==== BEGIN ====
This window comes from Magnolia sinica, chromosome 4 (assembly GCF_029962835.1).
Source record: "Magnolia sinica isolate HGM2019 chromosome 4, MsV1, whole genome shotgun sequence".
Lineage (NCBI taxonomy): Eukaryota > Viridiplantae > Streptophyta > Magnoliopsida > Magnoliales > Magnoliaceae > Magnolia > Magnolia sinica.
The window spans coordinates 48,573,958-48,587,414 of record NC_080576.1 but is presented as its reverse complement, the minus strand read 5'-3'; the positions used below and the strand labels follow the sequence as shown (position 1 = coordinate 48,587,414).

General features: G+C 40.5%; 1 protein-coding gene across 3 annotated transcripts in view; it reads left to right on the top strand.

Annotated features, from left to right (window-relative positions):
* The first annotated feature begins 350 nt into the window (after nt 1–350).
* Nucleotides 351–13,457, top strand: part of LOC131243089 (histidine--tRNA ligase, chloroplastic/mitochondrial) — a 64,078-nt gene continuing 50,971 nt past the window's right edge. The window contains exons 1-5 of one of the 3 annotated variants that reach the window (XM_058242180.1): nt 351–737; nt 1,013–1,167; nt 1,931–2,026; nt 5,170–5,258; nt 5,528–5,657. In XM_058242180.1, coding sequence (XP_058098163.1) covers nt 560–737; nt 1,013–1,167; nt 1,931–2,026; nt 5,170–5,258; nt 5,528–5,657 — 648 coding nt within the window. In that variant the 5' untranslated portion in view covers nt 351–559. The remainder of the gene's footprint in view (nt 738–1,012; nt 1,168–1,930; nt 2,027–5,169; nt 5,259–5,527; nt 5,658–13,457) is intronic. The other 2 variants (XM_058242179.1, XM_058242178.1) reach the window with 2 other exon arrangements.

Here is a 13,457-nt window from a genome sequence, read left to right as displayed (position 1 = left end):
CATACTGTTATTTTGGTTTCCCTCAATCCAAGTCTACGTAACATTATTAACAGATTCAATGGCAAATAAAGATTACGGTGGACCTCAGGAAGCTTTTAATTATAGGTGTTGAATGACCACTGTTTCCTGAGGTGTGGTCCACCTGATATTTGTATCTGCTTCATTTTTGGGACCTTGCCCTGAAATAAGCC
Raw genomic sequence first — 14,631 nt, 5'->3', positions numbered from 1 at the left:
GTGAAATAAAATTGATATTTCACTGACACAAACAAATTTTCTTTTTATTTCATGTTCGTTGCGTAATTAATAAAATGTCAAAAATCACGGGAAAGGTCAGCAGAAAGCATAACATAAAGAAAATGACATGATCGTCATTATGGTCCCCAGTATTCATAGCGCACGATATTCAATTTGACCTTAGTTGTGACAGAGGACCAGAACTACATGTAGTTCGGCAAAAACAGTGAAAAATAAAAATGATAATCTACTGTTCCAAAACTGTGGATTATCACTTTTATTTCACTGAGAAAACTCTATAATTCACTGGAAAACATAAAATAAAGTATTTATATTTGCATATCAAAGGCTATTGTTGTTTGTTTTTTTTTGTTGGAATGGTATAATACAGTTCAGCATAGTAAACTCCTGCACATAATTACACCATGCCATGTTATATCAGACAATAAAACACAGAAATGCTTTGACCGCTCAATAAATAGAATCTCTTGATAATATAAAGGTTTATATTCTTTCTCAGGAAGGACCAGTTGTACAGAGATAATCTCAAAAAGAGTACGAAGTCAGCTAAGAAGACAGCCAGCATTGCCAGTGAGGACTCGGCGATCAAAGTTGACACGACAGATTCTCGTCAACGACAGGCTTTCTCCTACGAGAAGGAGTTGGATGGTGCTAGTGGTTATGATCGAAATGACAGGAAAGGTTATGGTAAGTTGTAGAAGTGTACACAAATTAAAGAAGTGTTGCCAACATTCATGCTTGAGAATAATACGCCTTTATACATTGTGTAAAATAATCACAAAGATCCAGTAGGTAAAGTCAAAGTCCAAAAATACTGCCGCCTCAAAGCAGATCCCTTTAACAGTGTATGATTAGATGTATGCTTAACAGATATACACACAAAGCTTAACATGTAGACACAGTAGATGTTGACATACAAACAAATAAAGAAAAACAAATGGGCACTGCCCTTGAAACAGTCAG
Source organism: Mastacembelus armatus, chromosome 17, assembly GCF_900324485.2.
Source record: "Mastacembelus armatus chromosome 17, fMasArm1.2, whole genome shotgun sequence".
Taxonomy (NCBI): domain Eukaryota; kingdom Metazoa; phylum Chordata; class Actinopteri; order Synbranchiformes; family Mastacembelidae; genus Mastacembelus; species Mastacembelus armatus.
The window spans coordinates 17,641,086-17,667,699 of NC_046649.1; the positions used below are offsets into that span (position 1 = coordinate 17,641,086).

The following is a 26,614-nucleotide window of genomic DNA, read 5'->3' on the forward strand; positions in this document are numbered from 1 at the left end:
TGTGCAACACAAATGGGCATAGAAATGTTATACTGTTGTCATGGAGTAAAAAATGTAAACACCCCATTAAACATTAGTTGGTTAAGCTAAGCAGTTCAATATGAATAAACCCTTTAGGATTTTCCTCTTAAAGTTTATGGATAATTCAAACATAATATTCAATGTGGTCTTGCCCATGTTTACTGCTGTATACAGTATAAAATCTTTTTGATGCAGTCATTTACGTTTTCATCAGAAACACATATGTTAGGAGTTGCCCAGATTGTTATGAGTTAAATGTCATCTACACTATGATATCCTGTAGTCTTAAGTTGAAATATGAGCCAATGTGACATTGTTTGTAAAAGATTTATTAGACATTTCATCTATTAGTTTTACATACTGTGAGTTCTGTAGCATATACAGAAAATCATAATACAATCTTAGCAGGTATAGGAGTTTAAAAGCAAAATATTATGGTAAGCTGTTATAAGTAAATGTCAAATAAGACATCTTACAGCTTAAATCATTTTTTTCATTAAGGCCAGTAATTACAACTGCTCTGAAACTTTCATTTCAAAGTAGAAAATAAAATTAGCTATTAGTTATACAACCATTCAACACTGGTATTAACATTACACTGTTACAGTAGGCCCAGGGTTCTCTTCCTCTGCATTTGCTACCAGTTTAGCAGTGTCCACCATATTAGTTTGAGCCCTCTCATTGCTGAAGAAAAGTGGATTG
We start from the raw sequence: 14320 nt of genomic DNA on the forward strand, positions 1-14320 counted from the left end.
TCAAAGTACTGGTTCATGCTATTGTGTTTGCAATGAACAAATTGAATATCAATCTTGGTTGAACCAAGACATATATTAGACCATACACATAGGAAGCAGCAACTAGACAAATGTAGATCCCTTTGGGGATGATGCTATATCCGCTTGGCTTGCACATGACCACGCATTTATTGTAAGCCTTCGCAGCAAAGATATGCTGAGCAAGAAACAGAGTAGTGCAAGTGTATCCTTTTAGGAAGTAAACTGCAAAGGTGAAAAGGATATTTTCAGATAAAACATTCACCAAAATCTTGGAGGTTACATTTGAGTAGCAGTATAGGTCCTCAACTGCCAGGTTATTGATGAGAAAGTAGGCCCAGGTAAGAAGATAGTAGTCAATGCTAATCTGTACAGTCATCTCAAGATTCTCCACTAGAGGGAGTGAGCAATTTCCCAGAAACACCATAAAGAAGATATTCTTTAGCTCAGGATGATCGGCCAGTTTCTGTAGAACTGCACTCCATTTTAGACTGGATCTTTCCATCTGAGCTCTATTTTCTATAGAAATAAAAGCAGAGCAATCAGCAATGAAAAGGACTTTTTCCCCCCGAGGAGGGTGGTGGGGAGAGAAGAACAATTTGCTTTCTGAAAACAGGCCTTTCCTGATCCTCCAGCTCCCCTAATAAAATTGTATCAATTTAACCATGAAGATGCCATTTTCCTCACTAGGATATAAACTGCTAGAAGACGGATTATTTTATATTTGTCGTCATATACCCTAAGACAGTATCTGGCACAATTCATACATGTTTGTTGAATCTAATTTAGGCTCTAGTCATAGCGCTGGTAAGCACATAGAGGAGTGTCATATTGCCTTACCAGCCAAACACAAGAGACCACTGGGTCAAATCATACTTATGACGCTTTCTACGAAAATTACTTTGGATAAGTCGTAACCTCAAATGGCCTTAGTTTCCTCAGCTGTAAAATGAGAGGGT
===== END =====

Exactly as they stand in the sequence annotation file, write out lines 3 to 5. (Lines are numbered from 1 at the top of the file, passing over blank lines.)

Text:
Lineage (NCBI taxonomy): Eukaryota > Viridiplantae > Streptophyta > Magnoliopsida > Magnoliales > Magnoliaceae > Magnolia > Magnolia sinica.
The window spans coordinates 48,573,958-48,587,414 of record NC_080576.1 but is presented as its reverse complement, the minus strand read 5'-3'; the positions used below and the strand labels follow the sequence as shown (position 1 = coordinate 48,587,414).

General features: G+C 40.5%; 1 protein-coding gene across 3 annotated transcripts in view; it reads left to right on the top strand.